you have to face the fact you are imposing your own straw man. Straw is an argument you make to substitute for your opponent's argument. Its' something your opponent doesn't argue that you bring up to have something to beat. So that's all you are doing is using a straw man argument.

We could do another debate latter and debate all this stuff you have saved up and itching to use against a religious person, but they are red herrings and straw men here.

Meta: "You haven't given us a basis for saying that. Wouldn't that depend upon the exact nature of God? you act like the only meaning the term religion has is the fundamentalist amerian christan view of the bible. that's "religion" it's being a fundamentalist in America. that's crazy. There are tons of other view points.

no have no guideline from which to make that argument, you are merely basiing it upon fundamentalist assumptions about the Bible."
XAX: I wouldn't say I'm doing that at all because a great majority of religious people claim that God acts within the world. Even you believe God answers prayer so like I said this world would be very different if there was really a God. I don't think you've addressed that argument of mine well enough.
We are not debating the veracity of religious people. We are debating that religious belief is rationally warranted. So if it is not rationally warranted by answers to preayer, that does not mean it's not rationally warranted on other grounds. you try debate arguments I did nto put forward that is a straw man argument.

Meta: "No he would not! I explained why! the link up there find it. I said it already. I already put the link up showing why God wants a search. why didn't you read it?"
XAX I'm sorry I didn't see which link that was.
that's ok< here it is again:
Meta: "I know I've bombarded you with a lot of links and info. But you have to start reading them.

You haven't' attacked argument II with anything like a sufficient force to make a dent in it. The proposition stands due to the lack of refutation of argument II at present.

I guess perhaps it's still early. Do you want me to post the material for arguemnt II?"
XAX Just so you know I've read many of the links you've posted. Sorry if I missed one or two. Yes, it's a lot to read :)
OK good. sorry. I didn't mean to be an asshole. :mrgreen:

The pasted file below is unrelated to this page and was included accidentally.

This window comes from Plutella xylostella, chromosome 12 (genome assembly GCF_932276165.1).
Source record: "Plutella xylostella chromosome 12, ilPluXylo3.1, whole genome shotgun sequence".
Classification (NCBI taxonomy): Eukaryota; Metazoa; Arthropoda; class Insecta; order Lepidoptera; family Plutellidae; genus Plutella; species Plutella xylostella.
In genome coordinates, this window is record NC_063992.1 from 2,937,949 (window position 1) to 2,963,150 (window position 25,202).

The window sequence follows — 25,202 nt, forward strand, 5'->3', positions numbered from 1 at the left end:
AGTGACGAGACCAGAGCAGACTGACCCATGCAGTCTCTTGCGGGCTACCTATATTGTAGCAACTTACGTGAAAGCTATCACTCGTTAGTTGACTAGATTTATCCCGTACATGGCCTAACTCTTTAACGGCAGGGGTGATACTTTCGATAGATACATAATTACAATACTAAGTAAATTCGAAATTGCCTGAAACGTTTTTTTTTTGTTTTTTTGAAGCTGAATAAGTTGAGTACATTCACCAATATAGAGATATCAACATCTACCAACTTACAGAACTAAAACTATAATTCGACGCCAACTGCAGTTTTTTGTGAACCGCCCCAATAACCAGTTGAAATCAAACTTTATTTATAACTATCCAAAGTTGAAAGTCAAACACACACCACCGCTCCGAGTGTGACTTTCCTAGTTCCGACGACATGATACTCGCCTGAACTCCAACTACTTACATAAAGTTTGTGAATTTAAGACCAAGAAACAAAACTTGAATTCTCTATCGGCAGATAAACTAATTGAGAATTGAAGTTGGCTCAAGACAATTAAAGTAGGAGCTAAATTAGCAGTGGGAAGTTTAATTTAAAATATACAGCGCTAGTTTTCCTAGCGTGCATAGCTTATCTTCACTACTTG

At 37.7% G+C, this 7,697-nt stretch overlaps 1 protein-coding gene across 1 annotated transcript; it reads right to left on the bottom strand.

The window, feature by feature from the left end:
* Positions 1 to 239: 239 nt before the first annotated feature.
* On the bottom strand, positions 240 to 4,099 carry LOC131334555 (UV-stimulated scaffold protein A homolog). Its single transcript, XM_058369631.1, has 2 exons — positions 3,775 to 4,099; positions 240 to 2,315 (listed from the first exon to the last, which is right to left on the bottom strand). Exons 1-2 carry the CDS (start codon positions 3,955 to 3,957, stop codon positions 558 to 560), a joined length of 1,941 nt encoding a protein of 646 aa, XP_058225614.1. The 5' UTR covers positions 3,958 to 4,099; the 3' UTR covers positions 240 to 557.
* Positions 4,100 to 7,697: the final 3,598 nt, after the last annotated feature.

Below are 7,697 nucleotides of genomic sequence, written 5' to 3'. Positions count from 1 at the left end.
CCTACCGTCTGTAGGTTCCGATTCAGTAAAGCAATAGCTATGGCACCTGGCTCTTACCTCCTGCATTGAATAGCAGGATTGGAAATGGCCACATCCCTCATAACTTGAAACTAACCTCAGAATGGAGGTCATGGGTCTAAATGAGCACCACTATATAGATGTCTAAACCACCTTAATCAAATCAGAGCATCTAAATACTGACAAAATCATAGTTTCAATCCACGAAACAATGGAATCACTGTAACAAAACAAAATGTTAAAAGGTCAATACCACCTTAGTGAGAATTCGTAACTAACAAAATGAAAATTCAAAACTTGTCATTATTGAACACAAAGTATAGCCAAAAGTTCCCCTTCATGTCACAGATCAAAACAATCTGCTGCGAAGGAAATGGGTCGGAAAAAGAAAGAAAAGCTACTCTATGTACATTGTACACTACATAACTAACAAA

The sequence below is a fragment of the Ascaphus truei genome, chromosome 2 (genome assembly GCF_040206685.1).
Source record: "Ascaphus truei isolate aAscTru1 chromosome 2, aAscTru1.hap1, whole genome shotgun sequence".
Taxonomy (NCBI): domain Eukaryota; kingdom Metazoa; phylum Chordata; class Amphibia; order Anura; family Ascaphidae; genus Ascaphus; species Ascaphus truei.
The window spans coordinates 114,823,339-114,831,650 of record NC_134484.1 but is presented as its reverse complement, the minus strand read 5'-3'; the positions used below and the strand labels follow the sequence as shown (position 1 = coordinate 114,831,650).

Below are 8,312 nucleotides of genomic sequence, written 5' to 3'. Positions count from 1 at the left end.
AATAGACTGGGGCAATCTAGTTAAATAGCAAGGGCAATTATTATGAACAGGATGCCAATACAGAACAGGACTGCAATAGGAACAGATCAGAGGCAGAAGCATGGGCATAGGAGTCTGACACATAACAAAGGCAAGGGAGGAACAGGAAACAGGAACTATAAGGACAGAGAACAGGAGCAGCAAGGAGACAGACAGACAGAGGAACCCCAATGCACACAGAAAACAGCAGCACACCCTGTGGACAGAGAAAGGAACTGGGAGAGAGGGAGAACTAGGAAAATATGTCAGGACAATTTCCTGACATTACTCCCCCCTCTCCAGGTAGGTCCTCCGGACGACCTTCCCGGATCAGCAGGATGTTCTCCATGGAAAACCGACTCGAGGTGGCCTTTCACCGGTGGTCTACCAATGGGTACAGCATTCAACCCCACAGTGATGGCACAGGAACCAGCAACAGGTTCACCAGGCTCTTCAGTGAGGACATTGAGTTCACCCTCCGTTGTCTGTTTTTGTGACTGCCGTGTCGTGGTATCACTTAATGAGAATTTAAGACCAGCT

XAX: If it's not too late I wouldn't mind if you posted argument 2 again. If not tonight I can wait until tomorrow. Thank you.
how about I put it in a seperate thread so it can have all the attention it deserves?
As for my not making a dent, I feel like your idea of God is very elusive.
you are not the only one. that's a common complaint. Even my old professor from seminary says that about my views. But there is method to my madness. My view of God is complex. I have a Masters degree from seminary and I've a Christian for 30 years, so I've had a lot of time to think about it. In fact I'm starting my second book now which is about my view of God. I'll try o elucidate a simple version (not because you need simple but to keep it clear).

I feel like I've given many reasons why God is highly unlikely, thus religious belief is also very likely irrational.
I can see why you feel that way but really you haven't given even one. The arguments you are making are not reasons to disbelieve in God. They are reasons to find a better church, or reasons to be in one religious tradition as opposed to another, or maybe even no tradition at all. But not one of them is actually a reason to believe there is no God. But my statement assumes there's more to god than just the simple idea of a big man in sky who helps everyone.
This is due to the lack of a world that seems as if there is no God. You say I've done no searching but trust me I have. Alot. All evidence point away from God or any other kind of god. I've seen no evidence proving it. There is no sign of any God which is why I think religious belief isn't warranted.

There tons of signs of God. the world is exactly as I would expect it to be if there were a God, but that assumes a God they I beileve in God. I'll try to clearify that for you. I might as well put it up on the board in the major part so everyone can take a crack at it. So I'll try to do a post on it in the Adventure of faith board. Please watch for it. I may not get it up before tomorrow.

I think the otehr thread on the TS argument will also shine some light on the problem.
Have Theology, Will argue: wire Metacrock
Buy My book: The Trace of God: Warrant for belief